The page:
October 17, 2005

Antichavismo Without Chavez

The opposition leadership, as we've known it, has failed. On this, we're all more or less agreed. It's failed on so many levels it's hard to know where to start. But, to my mind, the most basic failures have been tactical.

Time and again, opposition leaders have centered political debate on issues that play to Chavez's advantage. I've been writing a lot about the way focusing on CNE works to demobilize the opposition's own base.

But more fundamental still has been our fixation on Chavez the man. It baffles us, angers us, dismays us and infuriates us, but most Venezuelans kinda like Chavez. A good 30% idolize him, another 40% have mixed feelings about him, but only a relatively small minority positively detest him like traditional oppo leaderships do. In poll after poll, Chavez personally gets much higher marks than "the government", "the cabinet", or anything else associated with Chavez.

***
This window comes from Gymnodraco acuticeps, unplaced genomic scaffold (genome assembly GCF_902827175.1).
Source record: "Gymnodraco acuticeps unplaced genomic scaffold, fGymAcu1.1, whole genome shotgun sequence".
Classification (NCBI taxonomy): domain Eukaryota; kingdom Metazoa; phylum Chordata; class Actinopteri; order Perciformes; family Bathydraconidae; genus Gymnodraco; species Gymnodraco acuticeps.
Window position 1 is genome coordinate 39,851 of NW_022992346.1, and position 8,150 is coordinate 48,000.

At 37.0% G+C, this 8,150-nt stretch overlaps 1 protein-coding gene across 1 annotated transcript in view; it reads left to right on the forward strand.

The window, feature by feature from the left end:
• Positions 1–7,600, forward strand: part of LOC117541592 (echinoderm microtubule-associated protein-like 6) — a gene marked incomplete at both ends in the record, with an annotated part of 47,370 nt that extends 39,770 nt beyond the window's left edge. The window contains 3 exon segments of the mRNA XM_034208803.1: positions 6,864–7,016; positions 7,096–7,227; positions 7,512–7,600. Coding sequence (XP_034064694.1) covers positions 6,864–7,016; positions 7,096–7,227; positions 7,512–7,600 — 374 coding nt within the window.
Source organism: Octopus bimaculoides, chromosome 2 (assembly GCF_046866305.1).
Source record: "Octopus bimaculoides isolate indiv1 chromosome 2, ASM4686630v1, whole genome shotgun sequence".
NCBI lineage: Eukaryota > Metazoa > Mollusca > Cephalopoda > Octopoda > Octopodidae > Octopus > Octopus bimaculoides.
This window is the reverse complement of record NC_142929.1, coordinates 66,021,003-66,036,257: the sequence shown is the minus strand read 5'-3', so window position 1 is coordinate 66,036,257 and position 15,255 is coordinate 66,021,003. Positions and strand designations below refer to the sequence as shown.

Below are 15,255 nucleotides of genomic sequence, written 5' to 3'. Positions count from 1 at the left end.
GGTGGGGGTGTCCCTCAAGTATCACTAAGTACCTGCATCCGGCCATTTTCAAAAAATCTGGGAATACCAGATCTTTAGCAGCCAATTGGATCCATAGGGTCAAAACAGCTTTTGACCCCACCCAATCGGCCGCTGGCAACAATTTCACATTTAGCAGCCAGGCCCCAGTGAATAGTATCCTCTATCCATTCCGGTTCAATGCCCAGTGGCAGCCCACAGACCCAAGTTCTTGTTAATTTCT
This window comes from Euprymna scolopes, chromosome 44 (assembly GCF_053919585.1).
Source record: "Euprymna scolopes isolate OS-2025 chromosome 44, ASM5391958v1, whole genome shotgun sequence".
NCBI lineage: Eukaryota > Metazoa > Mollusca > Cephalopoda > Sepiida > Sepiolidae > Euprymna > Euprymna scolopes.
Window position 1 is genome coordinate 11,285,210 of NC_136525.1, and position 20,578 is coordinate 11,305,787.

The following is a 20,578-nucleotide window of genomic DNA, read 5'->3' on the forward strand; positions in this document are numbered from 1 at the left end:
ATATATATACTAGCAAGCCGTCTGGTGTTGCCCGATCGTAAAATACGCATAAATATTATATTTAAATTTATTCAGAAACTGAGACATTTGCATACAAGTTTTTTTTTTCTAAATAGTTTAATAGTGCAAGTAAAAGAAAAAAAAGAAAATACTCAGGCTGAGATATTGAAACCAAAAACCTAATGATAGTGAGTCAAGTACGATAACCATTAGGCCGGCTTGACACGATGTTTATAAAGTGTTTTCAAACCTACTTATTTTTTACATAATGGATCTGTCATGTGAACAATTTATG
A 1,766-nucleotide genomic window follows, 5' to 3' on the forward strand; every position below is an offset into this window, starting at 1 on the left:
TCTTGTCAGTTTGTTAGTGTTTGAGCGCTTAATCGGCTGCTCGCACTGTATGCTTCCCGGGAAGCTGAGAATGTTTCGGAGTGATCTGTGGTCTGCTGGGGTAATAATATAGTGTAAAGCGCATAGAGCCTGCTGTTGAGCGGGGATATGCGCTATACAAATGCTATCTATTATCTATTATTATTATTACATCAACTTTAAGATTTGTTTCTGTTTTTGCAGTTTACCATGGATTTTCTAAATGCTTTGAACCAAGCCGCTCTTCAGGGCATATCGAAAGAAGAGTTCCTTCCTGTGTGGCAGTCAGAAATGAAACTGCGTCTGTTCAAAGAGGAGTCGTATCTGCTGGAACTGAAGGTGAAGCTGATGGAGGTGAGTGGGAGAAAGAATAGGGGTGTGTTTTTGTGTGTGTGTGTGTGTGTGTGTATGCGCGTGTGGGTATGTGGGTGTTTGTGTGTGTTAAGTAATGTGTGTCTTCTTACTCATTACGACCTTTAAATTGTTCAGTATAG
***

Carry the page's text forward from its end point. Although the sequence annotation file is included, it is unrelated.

How might a tactically savvy opposition respond to this polling trend? You'd think it would try to refocus debate away from Chavez the man and towards his government's incompetence. But this hasn't happened. Oppo leaders' visceral horror at his caudillismo and autocratic zeal prevents is. They stubbornly keep Chavez personally at the center of debate. With remarkable singleness of purpose, they work to keep debate centered on the one aspect of Chavismo that's most popular with the electorate at large.

Not surprisingly, it hasn't exactly worked. So maybe it's worth trying something different. Maybe the smart way to go about this is to put together an anti-government discourse that scrupulously avoids even mentioning Chavez.


These guys don't think so...